By Brock Hires The Chronicle CAYUSE MOUNTAIN — An empty field nestled in the Okanogan Highlands will soon become the most populated community in Okanogan County.   Thousands of people are expected to attend the 41st annual Okanogan Family Faire — commonly known as “Barter Faire” — at the top of Cayuse Mountain Road, north of state Highway 20 between Tonasket and Aeneas Valley  The Faire begins Friday at 76 W. Cayuse Mountain Road. Gates open for campers at 8 a.m. Friday, with events and activities continuing throughout the weekend.  Vendors will be allowed to set up Thursday. Organizers say the majority of the people attending the event camp on-site, but day passes are available. Fees are charged for entry and camping.

Drum and Song Noon Hippies on Vacation 1:30 p.m. Johnny and the Moondogs 3 p.m. Lota and Friends 4:30 p.m. Outer Space Blues Band 6 p.m. Knowbody Knew 7:30 p.m. The Medicine Brothers 9 p.m. Hybrid Vibe 10:15 p.m. Fire Dancers 11 p.m. Sick Donkey Records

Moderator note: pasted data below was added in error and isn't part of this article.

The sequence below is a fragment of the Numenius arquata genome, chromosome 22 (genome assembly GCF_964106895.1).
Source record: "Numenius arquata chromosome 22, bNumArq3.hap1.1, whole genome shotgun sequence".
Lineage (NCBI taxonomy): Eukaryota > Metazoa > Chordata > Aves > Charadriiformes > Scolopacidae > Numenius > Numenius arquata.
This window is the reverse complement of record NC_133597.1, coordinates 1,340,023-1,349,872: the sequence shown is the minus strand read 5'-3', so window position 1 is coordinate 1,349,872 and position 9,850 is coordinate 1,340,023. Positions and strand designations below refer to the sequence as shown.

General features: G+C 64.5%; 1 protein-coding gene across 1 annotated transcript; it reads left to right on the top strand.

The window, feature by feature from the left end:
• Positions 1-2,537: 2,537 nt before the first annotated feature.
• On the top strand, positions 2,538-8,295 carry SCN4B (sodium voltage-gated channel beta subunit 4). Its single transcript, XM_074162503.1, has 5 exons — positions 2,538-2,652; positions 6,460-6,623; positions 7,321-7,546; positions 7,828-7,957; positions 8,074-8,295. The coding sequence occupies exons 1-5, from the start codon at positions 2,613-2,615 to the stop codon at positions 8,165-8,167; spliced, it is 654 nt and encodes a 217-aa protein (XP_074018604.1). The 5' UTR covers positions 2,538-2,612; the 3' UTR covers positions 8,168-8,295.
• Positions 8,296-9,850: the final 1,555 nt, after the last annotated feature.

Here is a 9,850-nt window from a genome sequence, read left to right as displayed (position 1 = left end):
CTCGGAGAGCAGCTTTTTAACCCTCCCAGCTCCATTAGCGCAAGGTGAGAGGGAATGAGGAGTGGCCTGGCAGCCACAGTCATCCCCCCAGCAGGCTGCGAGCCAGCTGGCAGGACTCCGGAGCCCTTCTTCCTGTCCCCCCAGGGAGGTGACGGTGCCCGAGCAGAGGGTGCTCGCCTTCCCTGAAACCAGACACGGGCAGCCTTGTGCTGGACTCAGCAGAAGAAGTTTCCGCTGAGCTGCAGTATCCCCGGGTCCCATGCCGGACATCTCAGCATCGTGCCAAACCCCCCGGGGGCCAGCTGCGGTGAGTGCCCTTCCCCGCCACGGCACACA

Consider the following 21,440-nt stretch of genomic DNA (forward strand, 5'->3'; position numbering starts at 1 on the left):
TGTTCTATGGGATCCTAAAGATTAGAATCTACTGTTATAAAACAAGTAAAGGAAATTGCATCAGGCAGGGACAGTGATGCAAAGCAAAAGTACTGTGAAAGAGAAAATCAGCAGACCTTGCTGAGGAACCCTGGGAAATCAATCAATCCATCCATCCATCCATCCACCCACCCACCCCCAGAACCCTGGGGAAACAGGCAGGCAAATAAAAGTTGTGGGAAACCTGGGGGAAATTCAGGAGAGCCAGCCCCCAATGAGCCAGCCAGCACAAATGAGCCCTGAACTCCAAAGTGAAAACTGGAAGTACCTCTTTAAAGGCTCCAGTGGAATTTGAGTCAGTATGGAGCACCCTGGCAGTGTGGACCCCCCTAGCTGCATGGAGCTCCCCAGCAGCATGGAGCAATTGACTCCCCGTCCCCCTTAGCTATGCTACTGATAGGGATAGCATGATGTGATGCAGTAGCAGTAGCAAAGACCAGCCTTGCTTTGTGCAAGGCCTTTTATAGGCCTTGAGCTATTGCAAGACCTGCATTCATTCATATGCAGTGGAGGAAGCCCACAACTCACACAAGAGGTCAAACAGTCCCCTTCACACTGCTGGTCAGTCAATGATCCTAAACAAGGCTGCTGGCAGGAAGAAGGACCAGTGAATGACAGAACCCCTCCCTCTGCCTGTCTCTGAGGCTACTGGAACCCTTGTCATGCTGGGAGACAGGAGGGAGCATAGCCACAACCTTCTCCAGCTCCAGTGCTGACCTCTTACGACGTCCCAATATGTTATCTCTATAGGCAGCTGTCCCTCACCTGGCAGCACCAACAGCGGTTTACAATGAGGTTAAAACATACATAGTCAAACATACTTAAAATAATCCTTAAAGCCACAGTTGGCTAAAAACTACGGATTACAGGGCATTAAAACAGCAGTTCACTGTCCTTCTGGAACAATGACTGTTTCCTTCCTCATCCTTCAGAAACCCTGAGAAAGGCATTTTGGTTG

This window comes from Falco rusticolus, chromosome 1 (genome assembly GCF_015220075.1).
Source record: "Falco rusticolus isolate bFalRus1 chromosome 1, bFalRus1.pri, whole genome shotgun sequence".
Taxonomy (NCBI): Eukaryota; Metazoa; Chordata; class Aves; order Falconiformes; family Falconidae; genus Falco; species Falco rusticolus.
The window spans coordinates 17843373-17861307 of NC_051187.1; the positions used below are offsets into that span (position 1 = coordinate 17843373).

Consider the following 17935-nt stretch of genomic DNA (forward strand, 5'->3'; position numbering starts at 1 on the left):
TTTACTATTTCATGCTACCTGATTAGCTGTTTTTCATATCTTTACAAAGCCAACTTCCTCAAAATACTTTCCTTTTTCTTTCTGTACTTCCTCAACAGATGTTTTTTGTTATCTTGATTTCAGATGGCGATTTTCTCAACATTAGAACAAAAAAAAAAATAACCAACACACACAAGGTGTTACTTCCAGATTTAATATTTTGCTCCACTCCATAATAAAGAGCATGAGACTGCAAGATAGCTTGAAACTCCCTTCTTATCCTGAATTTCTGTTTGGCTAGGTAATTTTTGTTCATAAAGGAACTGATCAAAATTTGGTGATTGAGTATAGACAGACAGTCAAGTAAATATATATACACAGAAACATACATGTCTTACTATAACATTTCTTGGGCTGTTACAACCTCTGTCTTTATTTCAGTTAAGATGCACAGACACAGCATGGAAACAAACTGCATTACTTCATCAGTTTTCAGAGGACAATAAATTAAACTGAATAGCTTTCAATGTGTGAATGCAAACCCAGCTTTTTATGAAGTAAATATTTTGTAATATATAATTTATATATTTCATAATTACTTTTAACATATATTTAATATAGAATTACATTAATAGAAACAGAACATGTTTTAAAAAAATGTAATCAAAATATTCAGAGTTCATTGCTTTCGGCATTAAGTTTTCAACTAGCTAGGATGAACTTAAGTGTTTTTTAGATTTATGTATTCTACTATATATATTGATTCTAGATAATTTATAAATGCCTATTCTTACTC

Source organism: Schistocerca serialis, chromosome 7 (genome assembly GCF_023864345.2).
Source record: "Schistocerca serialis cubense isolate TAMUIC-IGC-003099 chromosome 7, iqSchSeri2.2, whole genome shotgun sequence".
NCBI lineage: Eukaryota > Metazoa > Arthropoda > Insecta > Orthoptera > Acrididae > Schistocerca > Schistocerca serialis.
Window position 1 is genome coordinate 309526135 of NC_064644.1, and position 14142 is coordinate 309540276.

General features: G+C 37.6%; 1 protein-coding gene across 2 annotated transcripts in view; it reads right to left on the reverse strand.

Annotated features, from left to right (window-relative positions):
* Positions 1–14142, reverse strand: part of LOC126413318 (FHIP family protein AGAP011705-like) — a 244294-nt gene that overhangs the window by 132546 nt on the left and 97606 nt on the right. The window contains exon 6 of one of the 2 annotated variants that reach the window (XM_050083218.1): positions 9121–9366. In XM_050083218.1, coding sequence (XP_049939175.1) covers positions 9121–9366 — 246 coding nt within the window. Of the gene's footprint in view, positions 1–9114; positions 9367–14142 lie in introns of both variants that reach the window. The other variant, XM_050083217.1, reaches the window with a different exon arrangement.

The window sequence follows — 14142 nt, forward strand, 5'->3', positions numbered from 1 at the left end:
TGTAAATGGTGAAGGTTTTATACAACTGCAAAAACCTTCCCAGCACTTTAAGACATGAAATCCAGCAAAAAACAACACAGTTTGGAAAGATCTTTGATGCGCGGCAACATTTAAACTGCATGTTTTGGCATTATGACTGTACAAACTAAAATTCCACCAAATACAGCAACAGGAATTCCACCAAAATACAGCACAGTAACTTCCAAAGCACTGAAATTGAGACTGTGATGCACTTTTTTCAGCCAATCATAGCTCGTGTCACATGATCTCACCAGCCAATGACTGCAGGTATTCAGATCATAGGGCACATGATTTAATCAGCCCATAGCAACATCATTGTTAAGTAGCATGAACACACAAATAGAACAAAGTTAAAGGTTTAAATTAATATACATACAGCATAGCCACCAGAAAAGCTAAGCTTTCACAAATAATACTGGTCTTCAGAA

The Chronicle

Randy Battle Bluz Band performing at last year’s Family Faire. Campfires are allowed on thegrounds with posted permits unless the state Department of Natural Resources says otherwise.  Okanogan County Sheriff Frank Rogers encourages all who attend to have fun and be careful. “Enjoy it,” he said. “Have fun and remember it’s still dry out there. We don’t need any fires.” Another policy that is still in effect is the prohibited use of marijuana, alcohol and other

illegal drugs on faire grounds. “We don’t allow drugs or alcohol at the faire,” organizers said. “If we see it, you will be asked to leave our grounds.” Sheriff Rogers said the security at the event is very good, and should there be disorderly conduct, people are escorted out. “They police it pretty well,” he said. “We work quite a bit with the folks up there. They’ve worked really well with law enforcement.” 

Saturday, 11a.m. Honoring The People, Native